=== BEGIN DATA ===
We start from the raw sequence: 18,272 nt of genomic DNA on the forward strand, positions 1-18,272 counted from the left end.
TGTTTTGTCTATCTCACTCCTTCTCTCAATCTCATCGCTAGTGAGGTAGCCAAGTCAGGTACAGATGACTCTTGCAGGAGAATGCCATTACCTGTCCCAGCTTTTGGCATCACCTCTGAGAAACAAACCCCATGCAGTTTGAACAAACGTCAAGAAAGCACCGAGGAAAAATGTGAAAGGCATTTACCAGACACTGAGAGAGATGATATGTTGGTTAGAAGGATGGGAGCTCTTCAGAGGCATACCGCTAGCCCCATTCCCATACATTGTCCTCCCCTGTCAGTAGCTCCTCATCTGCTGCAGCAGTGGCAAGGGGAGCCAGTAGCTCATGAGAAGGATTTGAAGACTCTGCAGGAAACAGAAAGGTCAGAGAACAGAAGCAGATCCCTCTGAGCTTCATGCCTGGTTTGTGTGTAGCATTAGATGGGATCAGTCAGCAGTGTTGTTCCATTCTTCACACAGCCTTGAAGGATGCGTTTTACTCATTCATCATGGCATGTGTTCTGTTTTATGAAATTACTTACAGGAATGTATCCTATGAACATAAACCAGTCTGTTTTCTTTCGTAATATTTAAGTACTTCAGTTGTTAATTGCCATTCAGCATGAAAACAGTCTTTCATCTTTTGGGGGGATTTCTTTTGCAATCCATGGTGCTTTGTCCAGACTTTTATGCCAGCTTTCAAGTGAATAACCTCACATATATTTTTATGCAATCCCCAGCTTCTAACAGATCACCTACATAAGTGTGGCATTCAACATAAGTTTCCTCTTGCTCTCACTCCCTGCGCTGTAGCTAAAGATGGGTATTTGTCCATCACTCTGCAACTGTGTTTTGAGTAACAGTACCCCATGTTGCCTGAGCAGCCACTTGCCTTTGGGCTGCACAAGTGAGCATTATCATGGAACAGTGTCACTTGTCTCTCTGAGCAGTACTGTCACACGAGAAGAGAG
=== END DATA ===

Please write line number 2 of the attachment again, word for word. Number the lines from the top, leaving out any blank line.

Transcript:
TGTTTTGTCTATCTCACTCCTTCTCTCAATCTCATCGCTAGTGAGGTAGCCAAGTCAGGTACAGATGACTCTTGCAGGAGAATGCCATTACCTGTCCCAGCTTTTGGCATCACCTCTGAGAAACAAACCCCATGCAGTTTGAACAAACGTCAAGAAAGCACCGAGGAAAAATGTGAAAGGCATTTACCAGACACTGAGAGAGATGATATGTTGGTTAGAAGGATGGGAGCTCTTCAGAGGCATACCGCTAGCCCCATTCCCATACATTGTCCTCCCCTGTCAGTAGCTCCTCATCTGCTGCAGCAGTGGCAAGGGGAGCCAGTAGCTCATGAGAAGGATTTGAAGACTCTGCAGGAAACAGAAAGGTCAGAGAACAGAAGCAGATCCCTCTGAGCTTCATGCCTGGTTTGTGTGTAGCATTAGATGGGATCAGTCAGCAGTGTTGTTCCATTCTTCACACAGCCTTGAAGGATGCGTTTTACTCATTCATCATGGCATGTGTTCTGTTTTATGAAATTACTTACAGGAATGTATCCTATGAACATAAACCAGTCTGTTTTCTTTCGTAATATTTAAGTACTTCAGTTGTTAATTGCCATTCAGCATGAAAACAGTCTTTCATCTTTTGGGGGGATTTCTTTTGCAATCCATGGTGCTTTGTCCAGACTTTTATGCCAGCTTTCAAGTGAATAACCTCACATATATTTTTATGCAATCCCCAGCTTCTAACAGATCACCTACATAAGTGTGGCATTCAACATAAGTTTCCTCTTGCTCTCACTCCCTGCGCTGTAGCTAAAGATGGGTATTTGTCCATCACTCTGCAACTGTGTTTTGAGTAACAGTACCCCATGTTGCCTGAGCAGCCACTTGCCTTTGGGCTGCACAAGTGAGCATTATCATGGAACAGTGTCACTTGTCTCTCTGAGCAGTACTGTCACACGAGAAGAGAG